Despite this, we’re beginning to see, in pockets, the first shoots of a new civic high street, which adequately responds to the unique challenges of the twenty first century. In places like Plymouth and Dumfries, communities have taken control of their high streets. This hasn’t been easy. It has required unrelenting energy and commitment and a willingness to take on vested interests.

Through this essay, I’ll share their stories and draw out what this means for our politics and policy. The high street represents a major arena on which, in the coming years, many of our most pressing social and political battles will be fought. Let’s ensure we’re fighting in the interests of our communities.


How did we get here?

Our land ownership and high streets’ history is long and complicated, but it’s worth considering some of the major structural shifts we’ve seen and how they’ve led to today’s situation. One of the most important facts for us to keep in mind is that community ownership is not a new phenomenon.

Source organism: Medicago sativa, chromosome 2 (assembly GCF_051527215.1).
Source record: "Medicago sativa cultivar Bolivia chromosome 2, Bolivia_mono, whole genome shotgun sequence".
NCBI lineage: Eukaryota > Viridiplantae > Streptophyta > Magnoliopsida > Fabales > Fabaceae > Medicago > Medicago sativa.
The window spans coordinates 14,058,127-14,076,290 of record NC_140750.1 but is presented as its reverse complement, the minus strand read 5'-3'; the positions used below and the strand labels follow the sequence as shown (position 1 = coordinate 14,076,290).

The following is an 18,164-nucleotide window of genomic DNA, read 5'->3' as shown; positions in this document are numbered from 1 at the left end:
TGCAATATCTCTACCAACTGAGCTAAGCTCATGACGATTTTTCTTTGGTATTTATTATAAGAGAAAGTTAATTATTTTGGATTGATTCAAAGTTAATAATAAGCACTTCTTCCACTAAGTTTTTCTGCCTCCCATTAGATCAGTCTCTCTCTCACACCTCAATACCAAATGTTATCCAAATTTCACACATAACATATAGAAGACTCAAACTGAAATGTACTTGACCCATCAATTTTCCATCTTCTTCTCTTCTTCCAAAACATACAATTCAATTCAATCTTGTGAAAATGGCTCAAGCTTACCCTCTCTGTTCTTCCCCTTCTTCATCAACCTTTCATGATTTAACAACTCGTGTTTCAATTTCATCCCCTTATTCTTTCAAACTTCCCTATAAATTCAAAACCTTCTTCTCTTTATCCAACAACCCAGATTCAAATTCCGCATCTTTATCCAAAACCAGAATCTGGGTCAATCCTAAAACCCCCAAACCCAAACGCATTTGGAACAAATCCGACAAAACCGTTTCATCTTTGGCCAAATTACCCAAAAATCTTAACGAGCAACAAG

For centuries, communal land was something that British citizens had access too. Large scale enclosure of land at the end of the 18th century saw much of this common land divided up and given to a handful of individuals. Guy Shrubsole, author of Who Owns England?, estimates that today half of England is owned by less than 1% of its population.

The history of the high street has followed a similar trajectory. Look back some 100 years, and you can find high streets which were civic spaces as much as commercial ones – with townhalls, meeting spaces, housing, and churches all part of the mix at the heart of a town. This began to change with the growth of consumer culture in 19th century and continued to accelerate during the first half of the 20th century.